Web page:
Venom may have been one of the strangest and most widely panned of Spider-Man-Less spinoffs, but it was such a huge success that Sony plans to follow it up with a sequel, plus additional spinoffs. However, with Venom director Ruben Fleischer unable to commit to directing the sequel because of his responsibilities helming Zombieland: Double Tap, the studio had to find a replacement for Venom 2 and it looks like Venom 2 has got its sticky hands on one — Andy Serkis to be precise.
According to new reports, Serkis will be directing the sequel.
When a film is able to amass an $855 million worldwide box office, you can be sure that the studio behind it will be interested in investing in a sequel. And that is what is happening with Venom. Though the film was panned by critics, Venom 2 is in the works.
Kelly Marcel, who co-wrote the script for the first film with Scott Rosenberg and Jeff Pinkner, will be back to pen the sequel. However, director Ruben Fleischer won’t be back since he is busy working on Zombieland 2. More on the report below.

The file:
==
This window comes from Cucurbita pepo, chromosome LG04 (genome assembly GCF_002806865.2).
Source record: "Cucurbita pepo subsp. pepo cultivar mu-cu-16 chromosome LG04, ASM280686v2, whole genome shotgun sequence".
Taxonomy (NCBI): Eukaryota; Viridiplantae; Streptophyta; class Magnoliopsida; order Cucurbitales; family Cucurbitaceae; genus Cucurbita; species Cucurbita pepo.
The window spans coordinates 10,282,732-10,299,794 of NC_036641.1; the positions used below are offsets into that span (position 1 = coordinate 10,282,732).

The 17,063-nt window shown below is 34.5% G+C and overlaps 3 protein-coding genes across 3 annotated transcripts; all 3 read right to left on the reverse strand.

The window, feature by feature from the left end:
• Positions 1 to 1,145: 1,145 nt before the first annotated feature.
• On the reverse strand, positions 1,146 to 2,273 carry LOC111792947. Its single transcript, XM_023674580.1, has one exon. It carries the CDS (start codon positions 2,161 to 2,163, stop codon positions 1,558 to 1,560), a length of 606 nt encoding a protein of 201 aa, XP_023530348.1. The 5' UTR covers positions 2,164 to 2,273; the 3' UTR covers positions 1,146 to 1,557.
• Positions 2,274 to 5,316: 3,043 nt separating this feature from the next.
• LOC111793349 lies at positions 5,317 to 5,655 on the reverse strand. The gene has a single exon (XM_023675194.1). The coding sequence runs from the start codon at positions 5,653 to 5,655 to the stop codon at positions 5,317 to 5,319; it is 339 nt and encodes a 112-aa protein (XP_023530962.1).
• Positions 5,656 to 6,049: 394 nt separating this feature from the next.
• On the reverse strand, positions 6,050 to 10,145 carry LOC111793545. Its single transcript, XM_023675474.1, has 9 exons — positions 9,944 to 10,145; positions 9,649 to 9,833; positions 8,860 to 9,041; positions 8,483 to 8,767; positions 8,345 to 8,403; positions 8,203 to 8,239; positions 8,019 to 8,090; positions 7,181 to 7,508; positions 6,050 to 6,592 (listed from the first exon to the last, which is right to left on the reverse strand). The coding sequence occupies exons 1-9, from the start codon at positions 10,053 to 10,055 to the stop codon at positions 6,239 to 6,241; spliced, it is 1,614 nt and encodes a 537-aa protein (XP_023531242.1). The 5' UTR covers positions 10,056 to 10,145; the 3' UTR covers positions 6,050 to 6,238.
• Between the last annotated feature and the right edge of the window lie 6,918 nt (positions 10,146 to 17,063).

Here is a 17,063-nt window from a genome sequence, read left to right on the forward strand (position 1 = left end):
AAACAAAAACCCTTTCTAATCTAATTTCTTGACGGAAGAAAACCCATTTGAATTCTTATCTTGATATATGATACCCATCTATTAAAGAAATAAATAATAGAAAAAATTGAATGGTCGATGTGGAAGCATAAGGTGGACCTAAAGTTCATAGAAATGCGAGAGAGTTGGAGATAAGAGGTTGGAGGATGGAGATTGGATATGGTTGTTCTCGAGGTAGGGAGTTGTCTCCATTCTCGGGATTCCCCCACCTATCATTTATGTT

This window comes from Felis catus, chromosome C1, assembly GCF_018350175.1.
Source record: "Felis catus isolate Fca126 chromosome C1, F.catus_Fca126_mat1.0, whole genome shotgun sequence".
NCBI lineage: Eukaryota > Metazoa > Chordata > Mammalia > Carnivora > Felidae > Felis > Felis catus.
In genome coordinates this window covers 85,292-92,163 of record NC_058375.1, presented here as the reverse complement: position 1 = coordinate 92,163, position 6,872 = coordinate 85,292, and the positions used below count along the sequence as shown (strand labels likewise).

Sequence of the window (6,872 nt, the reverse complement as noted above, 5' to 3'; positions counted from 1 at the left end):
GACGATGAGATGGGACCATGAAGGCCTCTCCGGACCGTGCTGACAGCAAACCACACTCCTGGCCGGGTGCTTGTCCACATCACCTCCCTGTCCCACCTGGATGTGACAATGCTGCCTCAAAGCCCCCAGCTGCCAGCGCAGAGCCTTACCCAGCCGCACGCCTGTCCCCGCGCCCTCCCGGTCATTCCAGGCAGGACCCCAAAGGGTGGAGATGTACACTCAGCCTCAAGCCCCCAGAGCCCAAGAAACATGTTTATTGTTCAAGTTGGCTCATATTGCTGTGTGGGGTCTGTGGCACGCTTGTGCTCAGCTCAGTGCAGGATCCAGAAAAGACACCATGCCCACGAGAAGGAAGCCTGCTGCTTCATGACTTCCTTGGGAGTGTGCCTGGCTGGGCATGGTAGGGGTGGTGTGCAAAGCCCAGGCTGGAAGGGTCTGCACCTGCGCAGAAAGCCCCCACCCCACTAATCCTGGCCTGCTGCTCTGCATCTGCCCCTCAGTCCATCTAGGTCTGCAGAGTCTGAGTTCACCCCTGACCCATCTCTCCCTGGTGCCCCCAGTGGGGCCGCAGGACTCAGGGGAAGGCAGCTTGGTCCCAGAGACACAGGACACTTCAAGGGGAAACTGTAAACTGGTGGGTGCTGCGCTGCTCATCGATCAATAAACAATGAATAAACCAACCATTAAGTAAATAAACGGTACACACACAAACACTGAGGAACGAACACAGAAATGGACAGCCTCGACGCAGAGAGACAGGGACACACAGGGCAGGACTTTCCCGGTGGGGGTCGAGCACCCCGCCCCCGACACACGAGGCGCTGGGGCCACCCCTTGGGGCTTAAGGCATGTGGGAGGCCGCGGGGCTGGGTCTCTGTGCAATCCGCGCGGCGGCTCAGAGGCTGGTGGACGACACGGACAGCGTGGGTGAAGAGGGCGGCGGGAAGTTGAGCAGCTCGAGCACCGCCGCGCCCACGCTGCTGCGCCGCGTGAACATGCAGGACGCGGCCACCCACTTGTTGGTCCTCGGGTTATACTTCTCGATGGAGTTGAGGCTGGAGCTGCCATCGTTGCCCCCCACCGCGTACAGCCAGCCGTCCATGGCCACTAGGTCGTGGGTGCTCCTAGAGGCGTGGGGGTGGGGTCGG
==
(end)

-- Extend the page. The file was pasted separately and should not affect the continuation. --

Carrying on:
Sony Pictures has released the third and final trailer for Venom.
The latest releases comes just a few short days after the film had a panel at the San Diego Comic-Con. Of course, their reaction may not be the best barometer. But still, if you are looking for an alien symbiote bonding to a human, Venom may just be your film. Check out the latest trailer below.
Saving Mr. Banks Director: John Lee Hancock
Writers: Kelly Marcel, Sue Smith
Cast: Emma Thompson, Tom Hanks, Paul Giamatti, Jason Schwartzman, Bradley Whitford, Colin Farrell, B.J. Novak Walt Disney Pictures
Rated PG-13 | 125 Minutes
Release Date: December 20, 2013
Directed by John Lee Hancock (The Blind Side), Saving Mr. Banks centers on the life of Mary Poppins author P.L. Travers (Emma Thompson), shifting between 1907 with her childhood in Queensland, Australia, the 1961 negotiations with Walt Disney (Tom Hanks), and the subsequent making of Mary Poppins.
While in California for filming, Travers has flashbacks to her difficult childhood in Australia with her sweet but self-destructive father (Colin Farrell), the inspiration for her story’s patriarch, Mr. Banks.
Some film critics, like the immortal Leonard Maltin, have called Saving Mr. Banks “a charming and heartwarming piece of entertainment, highlighted by a handful of superior performances.” I, on the other hand, would call it a nauseating, sentimental piece of corporate propaganda about an anti-Semite and a very British – and very bitchy – author who may or may not be a crazy person.